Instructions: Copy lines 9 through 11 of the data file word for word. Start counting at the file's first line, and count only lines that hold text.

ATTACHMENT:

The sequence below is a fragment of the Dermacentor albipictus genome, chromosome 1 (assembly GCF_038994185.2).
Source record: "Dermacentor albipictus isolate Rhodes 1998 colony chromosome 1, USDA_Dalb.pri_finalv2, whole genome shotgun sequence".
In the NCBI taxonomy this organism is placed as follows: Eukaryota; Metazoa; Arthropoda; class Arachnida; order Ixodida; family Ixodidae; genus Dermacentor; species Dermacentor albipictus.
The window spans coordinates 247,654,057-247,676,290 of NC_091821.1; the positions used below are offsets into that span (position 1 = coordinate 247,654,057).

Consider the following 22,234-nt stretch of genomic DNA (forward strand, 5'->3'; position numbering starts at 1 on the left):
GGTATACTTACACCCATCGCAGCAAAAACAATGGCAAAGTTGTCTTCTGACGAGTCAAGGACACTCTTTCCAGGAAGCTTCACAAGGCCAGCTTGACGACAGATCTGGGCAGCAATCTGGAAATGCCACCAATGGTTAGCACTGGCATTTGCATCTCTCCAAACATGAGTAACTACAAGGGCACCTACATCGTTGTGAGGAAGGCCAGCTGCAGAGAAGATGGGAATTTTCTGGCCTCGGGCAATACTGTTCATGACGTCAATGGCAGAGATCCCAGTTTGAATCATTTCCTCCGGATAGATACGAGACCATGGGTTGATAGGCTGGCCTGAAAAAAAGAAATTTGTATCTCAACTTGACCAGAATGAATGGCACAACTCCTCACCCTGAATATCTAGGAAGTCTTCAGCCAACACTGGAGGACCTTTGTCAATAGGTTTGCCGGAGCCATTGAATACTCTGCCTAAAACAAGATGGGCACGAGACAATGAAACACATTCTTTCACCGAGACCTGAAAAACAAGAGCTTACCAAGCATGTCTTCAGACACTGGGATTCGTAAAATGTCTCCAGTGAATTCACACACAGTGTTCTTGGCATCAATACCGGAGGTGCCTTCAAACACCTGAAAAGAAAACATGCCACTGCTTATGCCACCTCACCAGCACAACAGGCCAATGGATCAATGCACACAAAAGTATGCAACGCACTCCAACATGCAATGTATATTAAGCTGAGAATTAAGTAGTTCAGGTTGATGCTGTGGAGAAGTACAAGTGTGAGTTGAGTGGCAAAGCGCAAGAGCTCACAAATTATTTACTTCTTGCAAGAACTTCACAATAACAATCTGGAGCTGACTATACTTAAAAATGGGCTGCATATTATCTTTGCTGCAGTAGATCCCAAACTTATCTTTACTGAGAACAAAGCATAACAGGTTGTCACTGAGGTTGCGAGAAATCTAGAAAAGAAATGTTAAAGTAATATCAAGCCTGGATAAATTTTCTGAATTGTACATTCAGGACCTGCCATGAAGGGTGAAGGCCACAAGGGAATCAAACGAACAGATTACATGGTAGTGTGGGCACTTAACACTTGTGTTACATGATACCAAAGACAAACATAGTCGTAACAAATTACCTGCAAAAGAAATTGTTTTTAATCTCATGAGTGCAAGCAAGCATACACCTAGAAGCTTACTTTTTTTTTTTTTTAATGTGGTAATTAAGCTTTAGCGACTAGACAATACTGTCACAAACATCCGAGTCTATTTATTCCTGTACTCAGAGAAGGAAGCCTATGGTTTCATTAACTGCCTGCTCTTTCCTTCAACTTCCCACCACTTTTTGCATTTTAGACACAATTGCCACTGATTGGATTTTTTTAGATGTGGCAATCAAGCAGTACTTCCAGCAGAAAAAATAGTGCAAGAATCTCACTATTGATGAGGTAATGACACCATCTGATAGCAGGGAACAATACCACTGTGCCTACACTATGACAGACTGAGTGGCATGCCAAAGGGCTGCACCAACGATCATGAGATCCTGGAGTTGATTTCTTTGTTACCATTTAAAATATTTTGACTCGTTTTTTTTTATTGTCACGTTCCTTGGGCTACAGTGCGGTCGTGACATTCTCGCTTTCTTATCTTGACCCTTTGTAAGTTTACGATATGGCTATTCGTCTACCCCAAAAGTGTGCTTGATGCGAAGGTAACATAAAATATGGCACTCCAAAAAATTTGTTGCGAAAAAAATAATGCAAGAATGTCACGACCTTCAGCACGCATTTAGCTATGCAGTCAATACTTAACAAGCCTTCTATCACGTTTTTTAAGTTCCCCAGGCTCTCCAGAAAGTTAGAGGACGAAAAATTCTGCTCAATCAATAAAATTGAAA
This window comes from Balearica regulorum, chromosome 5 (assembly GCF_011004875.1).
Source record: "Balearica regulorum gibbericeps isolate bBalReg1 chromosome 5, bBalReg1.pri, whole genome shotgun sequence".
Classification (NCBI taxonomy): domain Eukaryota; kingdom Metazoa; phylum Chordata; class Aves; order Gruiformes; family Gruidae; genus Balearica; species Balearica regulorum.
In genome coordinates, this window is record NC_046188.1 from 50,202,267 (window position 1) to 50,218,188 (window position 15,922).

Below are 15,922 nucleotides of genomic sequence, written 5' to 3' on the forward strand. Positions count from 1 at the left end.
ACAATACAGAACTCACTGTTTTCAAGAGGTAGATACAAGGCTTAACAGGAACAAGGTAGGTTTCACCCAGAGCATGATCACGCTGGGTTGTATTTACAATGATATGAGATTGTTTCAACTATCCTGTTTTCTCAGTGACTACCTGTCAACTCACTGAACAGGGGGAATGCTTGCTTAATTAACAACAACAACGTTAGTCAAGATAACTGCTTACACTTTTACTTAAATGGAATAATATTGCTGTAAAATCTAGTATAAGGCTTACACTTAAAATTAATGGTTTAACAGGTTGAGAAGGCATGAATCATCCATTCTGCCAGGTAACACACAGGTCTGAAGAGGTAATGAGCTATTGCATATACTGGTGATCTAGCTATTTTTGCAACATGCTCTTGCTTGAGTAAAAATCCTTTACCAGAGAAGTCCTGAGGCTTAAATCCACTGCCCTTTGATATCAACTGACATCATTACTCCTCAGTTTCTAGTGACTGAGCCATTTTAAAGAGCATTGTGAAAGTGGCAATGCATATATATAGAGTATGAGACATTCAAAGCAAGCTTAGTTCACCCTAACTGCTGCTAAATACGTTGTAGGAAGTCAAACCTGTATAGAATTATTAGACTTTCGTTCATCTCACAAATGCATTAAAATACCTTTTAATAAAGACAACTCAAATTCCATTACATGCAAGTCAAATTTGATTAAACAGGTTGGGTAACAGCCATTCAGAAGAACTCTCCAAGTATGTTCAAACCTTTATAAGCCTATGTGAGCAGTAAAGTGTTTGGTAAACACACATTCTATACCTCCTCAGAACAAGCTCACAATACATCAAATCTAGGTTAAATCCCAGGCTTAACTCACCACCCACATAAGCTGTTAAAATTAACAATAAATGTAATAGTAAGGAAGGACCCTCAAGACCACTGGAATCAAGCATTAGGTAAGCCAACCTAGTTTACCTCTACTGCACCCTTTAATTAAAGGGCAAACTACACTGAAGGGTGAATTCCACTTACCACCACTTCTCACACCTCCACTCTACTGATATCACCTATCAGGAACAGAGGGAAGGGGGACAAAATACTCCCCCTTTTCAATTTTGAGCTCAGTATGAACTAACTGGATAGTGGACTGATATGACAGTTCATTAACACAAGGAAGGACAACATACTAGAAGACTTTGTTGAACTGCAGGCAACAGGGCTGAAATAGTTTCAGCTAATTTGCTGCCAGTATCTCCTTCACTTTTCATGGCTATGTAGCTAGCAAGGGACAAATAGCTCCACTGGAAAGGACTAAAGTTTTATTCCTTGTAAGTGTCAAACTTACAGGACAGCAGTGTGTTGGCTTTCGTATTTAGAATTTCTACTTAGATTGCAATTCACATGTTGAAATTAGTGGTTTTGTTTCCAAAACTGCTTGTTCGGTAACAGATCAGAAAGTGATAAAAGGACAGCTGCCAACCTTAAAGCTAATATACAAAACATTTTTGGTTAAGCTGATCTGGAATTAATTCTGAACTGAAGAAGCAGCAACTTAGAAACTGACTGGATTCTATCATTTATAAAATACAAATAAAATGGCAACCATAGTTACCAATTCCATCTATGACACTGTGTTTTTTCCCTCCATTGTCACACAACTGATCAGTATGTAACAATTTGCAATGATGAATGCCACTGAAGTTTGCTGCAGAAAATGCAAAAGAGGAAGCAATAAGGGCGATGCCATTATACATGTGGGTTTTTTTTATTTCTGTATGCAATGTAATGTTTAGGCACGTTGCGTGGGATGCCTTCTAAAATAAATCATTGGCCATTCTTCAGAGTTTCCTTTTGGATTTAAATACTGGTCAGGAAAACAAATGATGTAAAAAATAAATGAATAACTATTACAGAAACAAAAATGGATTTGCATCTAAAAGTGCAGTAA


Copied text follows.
Classification (NCBI taxonomy): domain Eukaryota; kingdom Metazoa; phylum Chordata; class Aves; order Gruiformes; family Gruidae; genus Balearica; species Balearica regulorum.
In genome coordinates, this window is record NC_046188.1 from 50,202,267 (window position 1) to 50,218,188 (window position 15,922).

Below are 15,922 nucleotides of genomic sequence, written 5' to 3' on the forward strand. Positions count from 1 at the left end.